Multicultural Marketing: A Misunderstood Concept and Untapped Business Strategy

By: Loida Rosario
June 2009 Marketing 2 Comments

Newly released census figures show that the nation’s minority population has reached 102.5 million people, or one in three Americans. This burgeoning population—and the buying power it represents—makes effective multicultural marketing imperative for businesses to succeed. Yet many firms in our businesses community lack both a clear understanding of these diverse consumers and a disciplined approach to investing in and managing multicultural marketing. So, how can companies begin or improve multicultural initiatives?


Success in Social Media

June 2009 Communication

How is success in Social Media defined? Is it an input-equals-output argument? Can expenditures by companies in this area be justified? With so many individuals and corporations unable to attach logic to the concept, let alone the possibility of payoff, how does the use of the Social Media translate into black ink on the balance sheet? These are the questions imposed on businesses that seek to advance and flourish in the Internet Age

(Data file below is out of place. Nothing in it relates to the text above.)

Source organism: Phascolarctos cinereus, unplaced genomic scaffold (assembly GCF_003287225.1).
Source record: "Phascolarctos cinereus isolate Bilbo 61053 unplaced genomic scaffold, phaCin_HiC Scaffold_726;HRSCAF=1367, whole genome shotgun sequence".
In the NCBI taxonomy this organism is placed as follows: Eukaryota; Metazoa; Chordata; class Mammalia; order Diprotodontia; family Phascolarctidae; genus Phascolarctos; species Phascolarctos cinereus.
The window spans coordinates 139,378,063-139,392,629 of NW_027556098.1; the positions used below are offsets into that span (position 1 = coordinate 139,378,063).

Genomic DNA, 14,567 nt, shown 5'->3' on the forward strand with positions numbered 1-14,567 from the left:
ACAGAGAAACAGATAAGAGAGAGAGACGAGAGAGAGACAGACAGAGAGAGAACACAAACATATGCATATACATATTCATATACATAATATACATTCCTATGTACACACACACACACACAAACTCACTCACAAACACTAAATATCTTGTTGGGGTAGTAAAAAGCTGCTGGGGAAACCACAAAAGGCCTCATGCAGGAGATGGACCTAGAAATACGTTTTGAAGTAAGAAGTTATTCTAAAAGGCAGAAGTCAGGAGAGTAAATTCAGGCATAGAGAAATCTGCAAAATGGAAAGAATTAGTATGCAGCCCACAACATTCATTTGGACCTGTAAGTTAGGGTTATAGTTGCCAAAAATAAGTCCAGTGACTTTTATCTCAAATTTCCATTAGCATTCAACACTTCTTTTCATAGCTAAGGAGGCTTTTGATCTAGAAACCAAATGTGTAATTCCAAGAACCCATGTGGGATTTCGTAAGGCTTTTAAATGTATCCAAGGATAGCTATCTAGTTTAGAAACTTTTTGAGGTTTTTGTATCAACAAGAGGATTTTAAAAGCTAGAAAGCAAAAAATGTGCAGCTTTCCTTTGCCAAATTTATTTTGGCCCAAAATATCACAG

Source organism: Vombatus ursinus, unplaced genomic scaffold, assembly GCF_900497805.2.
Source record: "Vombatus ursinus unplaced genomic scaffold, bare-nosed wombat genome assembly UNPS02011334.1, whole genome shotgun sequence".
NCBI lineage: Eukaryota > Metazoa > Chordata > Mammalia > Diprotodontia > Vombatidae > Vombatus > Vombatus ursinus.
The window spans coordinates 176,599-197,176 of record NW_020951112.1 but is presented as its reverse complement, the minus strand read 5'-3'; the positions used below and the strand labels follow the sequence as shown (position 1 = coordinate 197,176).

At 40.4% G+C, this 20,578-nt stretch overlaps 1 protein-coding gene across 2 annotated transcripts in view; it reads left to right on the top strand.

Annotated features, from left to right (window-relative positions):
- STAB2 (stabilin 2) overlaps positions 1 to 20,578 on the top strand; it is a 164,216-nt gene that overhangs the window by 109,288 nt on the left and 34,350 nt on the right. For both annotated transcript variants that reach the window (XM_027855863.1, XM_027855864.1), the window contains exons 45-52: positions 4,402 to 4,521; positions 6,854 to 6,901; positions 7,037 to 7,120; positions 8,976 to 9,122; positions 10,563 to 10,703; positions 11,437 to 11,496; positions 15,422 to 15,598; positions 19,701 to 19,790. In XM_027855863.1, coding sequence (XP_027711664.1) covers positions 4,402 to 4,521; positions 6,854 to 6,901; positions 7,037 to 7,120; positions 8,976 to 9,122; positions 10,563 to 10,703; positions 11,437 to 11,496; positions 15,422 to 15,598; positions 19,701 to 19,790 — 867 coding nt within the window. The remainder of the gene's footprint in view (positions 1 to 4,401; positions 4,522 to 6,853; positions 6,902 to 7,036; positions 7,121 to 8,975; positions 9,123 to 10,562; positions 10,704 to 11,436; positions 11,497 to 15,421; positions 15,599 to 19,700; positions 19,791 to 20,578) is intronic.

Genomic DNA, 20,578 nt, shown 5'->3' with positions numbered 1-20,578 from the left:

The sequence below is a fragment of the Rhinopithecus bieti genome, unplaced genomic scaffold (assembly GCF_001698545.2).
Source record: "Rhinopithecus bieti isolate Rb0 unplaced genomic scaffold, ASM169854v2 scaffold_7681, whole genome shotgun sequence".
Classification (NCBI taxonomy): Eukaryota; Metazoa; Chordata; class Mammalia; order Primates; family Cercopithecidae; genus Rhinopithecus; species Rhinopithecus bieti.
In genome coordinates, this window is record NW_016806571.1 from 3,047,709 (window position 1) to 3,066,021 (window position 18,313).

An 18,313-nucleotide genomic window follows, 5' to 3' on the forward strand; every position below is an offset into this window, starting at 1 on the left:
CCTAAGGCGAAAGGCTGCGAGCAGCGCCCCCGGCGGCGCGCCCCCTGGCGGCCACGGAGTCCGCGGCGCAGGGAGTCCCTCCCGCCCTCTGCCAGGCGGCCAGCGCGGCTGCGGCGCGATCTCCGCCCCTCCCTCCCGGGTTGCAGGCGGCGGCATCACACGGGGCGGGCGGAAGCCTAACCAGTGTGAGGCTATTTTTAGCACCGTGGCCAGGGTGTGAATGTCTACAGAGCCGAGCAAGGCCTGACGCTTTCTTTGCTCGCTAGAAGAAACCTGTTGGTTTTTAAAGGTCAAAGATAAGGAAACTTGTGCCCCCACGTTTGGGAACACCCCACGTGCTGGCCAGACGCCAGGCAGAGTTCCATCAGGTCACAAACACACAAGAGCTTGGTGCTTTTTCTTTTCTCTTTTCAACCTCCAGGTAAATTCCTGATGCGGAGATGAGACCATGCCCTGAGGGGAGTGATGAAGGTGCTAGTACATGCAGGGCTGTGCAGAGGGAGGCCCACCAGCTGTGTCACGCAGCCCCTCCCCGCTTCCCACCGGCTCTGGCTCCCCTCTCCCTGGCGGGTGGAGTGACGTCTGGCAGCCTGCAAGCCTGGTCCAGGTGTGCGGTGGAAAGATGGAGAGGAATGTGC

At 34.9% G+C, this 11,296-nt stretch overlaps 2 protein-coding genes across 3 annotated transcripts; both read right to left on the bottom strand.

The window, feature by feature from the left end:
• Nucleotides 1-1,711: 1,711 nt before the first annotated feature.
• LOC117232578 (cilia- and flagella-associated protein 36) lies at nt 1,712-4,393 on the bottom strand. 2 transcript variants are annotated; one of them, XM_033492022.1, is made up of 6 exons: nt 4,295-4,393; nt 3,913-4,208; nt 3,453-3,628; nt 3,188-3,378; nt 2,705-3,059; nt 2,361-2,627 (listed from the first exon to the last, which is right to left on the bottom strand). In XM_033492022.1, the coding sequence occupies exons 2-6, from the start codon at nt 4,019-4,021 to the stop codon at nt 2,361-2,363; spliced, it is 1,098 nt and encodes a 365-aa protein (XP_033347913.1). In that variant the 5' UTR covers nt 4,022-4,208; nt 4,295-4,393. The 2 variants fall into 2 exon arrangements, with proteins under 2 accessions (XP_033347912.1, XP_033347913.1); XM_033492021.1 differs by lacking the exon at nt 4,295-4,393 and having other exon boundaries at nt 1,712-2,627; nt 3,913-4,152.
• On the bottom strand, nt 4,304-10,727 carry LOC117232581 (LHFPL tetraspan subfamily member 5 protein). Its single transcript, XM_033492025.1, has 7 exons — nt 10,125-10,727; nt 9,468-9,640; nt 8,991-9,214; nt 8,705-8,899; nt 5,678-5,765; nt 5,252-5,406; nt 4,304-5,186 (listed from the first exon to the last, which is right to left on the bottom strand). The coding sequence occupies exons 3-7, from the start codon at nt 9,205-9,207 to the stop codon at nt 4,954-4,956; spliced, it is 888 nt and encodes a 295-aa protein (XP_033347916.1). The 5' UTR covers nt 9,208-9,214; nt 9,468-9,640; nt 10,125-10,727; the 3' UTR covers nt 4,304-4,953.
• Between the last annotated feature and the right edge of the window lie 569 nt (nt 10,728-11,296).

An economist, finance executive, and marketer walk into a PWYW bar. The finance executive says: “With pricing like this, how can this bar stay open?” The economist looks around and sees a customer paying and says: “That guy is irrational.” The marketer replied: “Perhaps, but he is predictably irrational, and therefore reliably profitable. Now, who is up for slivovitz?”

  1. One in three Americans classify themselves as a minority.
  2. In democratic societies, on average, people have a strong desire for an equal allocation of resources. This moderates the concept of fairness as one traverses the globe.
  3. We have moved into the “relationship economy.” Traditional marketing has reached an impasse. Social Media is no myth.
  4. Under PWYW, any homoeconomicus customer would rationally pay a price of zero. Yet, we people are not simply homoeconomicus and PWYW can be profitable.
  5. Companies miss the whole enchilada when they cling to the concept of the melting pot.
  6. From Tequila to Slivovitz, now that is multicultural marketing … AND a normal afternoon in Texas.